Paper No. 4
Presentation Time: 8:45 AM
Was Planktotrophic Larval Development Original In Metazoa or Not? – Evidence from Gastropods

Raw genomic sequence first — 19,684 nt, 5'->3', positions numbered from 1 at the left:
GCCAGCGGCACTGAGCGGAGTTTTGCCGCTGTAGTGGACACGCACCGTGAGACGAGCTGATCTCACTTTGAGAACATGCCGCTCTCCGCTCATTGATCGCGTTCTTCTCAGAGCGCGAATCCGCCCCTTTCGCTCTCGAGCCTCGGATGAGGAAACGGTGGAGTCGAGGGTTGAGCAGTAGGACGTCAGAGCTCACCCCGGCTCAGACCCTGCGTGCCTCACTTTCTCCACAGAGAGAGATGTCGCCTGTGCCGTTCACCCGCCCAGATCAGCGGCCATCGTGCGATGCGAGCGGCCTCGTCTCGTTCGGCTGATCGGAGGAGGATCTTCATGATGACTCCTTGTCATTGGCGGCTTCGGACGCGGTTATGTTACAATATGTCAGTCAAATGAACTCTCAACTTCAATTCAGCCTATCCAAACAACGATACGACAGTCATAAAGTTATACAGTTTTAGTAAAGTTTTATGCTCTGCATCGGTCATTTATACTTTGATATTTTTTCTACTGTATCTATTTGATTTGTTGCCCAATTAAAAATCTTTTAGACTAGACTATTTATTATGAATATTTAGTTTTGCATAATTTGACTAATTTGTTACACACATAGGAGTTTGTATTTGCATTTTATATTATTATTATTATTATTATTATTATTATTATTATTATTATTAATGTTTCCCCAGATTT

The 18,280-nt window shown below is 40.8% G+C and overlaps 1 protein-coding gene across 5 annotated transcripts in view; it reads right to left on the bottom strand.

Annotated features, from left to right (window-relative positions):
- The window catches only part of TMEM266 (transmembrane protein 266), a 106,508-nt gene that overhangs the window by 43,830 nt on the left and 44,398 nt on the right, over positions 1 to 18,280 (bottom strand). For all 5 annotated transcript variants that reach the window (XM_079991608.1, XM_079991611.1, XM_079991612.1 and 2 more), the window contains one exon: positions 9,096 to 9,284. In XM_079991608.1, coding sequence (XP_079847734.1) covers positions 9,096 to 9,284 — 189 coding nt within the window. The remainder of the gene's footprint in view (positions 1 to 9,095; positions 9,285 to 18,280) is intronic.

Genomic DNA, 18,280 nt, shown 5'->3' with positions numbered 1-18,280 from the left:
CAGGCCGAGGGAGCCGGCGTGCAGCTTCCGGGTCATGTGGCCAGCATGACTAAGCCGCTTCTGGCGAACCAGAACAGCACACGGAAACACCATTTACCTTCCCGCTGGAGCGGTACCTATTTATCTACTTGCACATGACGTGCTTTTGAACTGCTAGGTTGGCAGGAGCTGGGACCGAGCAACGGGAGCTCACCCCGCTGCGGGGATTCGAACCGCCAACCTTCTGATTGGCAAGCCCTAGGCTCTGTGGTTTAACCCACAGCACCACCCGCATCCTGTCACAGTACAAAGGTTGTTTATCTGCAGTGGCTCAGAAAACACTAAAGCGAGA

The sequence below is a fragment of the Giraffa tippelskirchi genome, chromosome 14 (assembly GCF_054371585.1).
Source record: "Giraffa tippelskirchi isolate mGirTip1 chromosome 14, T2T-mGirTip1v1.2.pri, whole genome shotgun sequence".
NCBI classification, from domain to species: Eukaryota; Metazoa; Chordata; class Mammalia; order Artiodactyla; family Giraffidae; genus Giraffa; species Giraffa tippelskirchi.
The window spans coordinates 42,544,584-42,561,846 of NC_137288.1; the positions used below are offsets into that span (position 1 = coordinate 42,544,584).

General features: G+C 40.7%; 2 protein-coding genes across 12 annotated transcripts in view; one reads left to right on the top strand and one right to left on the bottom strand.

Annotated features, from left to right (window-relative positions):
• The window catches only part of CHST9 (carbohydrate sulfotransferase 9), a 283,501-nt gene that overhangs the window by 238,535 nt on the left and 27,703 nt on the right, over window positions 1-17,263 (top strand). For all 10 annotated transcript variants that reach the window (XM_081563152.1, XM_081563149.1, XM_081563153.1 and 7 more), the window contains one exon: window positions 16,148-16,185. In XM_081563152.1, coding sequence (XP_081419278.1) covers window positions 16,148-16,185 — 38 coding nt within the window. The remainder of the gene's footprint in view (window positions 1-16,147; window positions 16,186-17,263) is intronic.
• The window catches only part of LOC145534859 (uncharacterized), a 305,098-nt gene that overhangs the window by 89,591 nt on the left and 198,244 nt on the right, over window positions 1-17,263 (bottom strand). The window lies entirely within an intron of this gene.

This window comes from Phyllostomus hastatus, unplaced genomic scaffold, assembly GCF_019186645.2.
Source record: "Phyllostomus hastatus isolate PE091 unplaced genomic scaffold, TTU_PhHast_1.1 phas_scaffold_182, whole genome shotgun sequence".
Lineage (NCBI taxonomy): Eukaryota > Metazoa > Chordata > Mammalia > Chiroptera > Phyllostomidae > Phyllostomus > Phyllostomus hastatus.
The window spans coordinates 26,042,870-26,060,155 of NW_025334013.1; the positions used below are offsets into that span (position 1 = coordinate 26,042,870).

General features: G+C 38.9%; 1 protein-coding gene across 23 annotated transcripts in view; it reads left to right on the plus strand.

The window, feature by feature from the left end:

Planktotrophic larval development has long been considered as original state in Metazoa. However various studies suggest that this is not so because 1) Cambrian univalves were too small to produce planktotrophic larvae, 2) mapping of planktotrophic larvae on current phylogenetic trees suggest polyphyly of this character, 3) early ontogenetic stages preserved in Cambrian invertebrates (especially molluscs) suggest non-planktotrophy, 4) Recent representatives of basal mollusc clades have non planktotrophic larval development. However, recently these traits of evidence have been challenged. Initial parts of some Cambrian small shelly fossils were interpreted as planktotrophic larval shells but this is not supported by size and morphology of these mollusc protoconchs. Small helcionellids were identified as casts of apices of large (cm) Cambrian mollusc limpets. However, the interpretation of these apices as larval shells is flawed because they are too large and they lack clear transitions to the adult stage. Even recent interpretations of modern monoplacophoran protoconchs as products of plankton-feeding larvae are unlikely because they are too large and were never found in the plankton. There is no convincing evidence for Early to Middle Cambrian planktotrophic larval shells. Planktotrophy probably evolved several times at the Cambrian/Ordovician transition and according to the current state of knowledge it seems unlikely that it is ancestral in Metazoa.